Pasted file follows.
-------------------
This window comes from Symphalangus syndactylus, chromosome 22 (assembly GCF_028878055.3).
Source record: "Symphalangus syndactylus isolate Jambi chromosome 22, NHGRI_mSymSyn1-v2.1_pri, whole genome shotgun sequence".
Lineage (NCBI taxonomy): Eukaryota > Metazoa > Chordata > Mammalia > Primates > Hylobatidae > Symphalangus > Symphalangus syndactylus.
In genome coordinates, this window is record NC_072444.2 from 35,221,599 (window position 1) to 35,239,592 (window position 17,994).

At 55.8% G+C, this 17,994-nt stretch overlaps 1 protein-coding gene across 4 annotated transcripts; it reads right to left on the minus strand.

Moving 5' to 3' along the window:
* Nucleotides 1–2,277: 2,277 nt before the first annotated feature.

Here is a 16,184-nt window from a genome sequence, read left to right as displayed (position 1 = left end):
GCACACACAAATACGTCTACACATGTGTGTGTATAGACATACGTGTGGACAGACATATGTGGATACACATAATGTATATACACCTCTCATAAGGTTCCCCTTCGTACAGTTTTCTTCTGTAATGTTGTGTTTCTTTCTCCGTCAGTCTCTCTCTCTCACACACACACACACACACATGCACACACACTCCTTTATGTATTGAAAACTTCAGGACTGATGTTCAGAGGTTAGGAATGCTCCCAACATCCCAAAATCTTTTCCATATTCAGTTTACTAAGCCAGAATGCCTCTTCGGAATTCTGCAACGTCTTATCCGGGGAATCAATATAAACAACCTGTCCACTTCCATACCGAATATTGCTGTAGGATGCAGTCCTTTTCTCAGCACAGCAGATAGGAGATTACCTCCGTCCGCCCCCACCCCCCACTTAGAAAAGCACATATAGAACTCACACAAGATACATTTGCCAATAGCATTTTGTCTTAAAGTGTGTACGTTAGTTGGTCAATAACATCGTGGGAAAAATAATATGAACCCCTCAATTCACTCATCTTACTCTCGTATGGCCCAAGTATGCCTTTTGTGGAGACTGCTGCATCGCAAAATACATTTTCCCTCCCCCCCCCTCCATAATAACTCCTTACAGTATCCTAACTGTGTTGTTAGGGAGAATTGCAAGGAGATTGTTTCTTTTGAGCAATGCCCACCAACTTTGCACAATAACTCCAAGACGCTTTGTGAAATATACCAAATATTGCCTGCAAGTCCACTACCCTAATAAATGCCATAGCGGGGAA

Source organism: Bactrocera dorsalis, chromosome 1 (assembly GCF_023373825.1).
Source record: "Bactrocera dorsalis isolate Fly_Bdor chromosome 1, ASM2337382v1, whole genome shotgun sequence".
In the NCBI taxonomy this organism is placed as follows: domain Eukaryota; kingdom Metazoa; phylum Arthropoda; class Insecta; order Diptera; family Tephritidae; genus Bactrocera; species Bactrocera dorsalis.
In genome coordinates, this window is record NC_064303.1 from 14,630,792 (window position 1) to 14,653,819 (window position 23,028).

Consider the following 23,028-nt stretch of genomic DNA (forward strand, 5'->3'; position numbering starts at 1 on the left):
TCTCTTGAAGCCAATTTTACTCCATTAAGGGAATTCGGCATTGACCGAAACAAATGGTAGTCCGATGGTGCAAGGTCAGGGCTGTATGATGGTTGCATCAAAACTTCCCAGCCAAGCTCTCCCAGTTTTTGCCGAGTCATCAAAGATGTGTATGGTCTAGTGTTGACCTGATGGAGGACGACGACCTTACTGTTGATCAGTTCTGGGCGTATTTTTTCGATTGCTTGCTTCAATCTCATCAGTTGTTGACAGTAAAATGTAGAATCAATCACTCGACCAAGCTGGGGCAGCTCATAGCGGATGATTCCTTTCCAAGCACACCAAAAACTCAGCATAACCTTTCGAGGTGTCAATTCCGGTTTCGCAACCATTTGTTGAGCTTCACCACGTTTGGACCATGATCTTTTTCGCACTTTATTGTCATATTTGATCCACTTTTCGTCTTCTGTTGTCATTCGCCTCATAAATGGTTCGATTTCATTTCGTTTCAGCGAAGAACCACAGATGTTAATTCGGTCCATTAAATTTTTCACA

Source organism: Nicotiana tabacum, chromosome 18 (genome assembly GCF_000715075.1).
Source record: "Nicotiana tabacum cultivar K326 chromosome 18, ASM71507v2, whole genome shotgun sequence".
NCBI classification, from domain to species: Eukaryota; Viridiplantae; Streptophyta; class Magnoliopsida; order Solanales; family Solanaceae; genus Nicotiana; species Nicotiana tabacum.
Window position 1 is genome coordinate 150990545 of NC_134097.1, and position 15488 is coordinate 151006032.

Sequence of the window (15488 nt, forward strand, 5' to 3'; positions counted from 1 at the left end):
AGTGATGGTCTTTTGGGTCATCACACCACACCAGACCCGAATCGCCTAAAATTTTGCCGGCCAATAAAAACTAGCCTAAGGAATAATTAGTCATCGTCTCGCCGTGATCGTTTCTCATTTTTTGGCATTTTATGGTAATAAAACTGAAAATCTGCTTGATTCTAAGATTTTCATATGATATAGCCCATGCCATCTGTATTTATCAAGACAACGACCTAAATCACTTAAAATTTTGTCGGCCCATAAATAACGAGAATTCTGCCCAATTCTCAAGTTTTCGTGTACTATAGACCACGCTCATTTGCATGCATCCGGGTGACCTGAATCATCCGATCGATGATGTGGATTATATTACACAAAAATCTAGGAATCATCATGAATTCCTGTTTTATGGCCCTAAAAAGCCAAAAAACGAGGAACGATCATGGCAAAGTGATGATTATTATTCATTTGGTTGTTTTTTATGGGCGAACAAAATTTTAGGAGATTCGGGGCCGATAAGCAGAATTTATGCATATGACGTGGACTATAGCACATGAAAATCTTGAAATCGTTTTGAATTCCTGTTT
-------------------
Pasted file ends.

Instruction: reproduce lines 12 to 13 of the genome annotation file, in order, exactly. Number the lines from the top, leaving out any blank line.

In the NCBI taxonomy this organism is placed as follows: domain Eukaryota; kingdom Metazoa; phylum Arthropoda; class Insecta; order Diptera; family Tephritidae; genus Bactrocera; species Bactrocera dorsalis.
In genome coordinates, this window is record NC_064303.1 from 14,630,792 (window position 1) to 14,653,819 (window position 23,028).